Requirements for connecting to the internet - Shawon Notes

ICT > Networking


Requirements for connecting to the internet

Hardware:

  1. Modem: Modem is a device that connects one computer to another using a telephone line so that data can be sent.
  2. Router: Routers enable several computers to communicate through a wireless access point at the same time.
  3. Gateway: Gateway is a router that connect two computer networks with different protocols.

Software:

  1. Web Browser: A web browser is software that lets you access the information available on the Web. Popular browsers include Microsoft Internet Explorer and Mozilla Firefox. All web browsers operate in a very similar manner and have similar features.
  2. Email client: An email client is used to send email.

Type of Connection:

  1. Broadband: Broadband is usually available over telephone land lines or cable. This refers to data transmission using ADSL and cable. ADSL is a means of transmitting digital signals using telephone lines. Coaxial cables, fibre optic cables, microwave links and communication satellites are commonly used to provide broadband. Microwave signals are very high-frequency radio signals that can be transmitted through space. A communications satellite accepts signals beamed to it from a point on Earth and then reflects the signals to another point. Communication satellites can transmit data that includes text, voice, pictures and video.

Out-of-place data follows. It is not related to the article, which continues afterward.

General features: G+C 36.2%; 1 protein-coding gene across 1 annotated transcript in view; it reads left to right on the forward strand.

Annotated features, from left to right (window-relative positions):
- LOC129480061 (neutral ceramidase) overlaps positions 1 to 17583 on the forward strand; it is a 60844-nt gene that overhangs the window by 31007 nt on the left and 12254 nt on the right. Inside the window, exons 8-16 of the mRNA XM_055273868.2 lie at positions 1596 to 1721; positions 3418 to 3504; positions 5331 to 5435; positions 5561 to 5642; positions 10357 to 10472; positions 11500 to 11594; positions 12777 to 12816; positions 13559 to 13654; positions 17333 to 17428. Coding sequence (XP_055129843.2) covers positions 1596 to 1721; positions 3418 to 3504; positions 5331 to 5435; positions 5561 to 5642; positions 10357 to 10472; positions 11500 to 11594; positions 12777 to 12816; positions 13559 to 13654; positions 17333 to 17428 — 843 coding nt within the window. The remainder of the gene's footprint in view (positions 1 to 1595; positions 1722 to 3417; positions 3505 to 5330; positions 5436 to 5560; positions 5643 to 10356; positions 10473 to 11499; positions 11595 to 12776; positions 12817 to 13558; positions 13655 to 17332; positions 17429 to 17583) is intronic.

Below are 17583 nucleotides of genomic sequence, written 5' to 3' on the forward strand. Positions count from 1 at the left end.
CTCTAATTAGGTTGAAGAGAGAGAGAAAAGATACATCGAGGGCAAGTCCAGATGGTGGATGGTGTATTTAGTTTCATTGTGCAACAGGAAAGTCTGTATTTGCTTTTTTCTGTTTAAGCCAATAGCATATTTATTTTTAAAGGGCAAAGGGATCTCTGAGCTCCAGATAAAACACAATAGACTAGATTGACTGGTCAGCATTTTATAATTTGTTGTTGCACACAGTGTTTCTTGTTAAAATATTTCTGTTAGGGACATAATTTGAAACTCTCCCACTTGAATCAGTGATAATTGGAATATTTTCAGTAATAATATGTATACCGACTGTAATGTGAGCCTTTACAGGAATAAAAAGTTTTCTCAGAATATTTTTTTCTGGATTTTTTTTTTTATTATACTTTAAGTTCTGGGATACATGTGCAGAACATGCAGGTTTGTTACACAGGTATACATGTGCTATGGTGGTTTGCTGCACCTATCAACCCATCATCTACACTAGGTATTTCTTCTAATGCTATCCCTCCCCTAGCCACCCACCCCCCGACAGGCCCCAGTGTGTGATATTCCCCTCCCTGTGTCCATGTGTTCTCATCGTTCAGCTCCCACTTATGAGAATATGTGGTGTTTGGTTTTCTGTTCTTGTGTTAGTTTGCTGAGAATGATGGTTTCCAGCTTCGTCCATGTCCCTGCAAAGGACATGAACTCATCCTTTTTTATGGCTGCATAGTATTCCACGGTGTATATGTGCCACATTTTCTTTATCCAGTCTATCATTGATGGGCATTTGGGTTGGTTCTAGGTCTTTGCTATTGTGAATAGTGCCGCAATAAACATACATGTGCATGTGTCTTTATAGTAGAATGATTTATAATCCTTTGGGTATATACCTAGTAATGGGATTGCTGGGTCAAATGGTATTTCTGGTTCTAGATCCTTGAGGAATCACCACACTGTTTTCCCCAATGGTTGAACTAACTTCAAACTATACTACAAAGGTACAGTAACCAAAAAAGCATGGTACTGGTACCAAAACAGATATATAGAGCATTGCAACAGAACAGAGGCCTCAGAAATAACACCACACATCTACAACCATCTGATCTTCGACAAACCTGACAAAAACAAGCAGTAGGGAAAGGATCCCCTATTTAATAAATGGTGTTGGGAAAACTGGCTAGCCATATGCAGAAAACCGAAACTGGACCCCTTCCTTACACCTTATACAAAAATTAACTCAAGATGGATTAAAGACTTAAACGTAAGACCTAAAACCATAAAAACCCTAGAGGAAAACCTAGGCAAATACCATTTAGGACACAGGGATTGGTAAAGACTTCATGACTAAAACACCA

2. Dial-up: Dial up is when your computer dials up a phone number to connect you to your ISP using telephone line. This is a legacy method used by individual home users to access the Internet. Dial up connections are very slow but inexpensive if you do not access the Internet very often.
  3. Wi-Fi: A Wi-Fi sends data wirelessly i.e. using radio waves instead of cables.
  4. VPN: A VPN is private network that runs within public networks. Conceptually it is similar to an extranet but network traffic will be encrypted and Internet protocols such as TCP/IP might not be used. It can be thought of as a separate ‘pipe’ inside the Internet. Network traffic inside the pipe is inaccessible to those outside the pipe.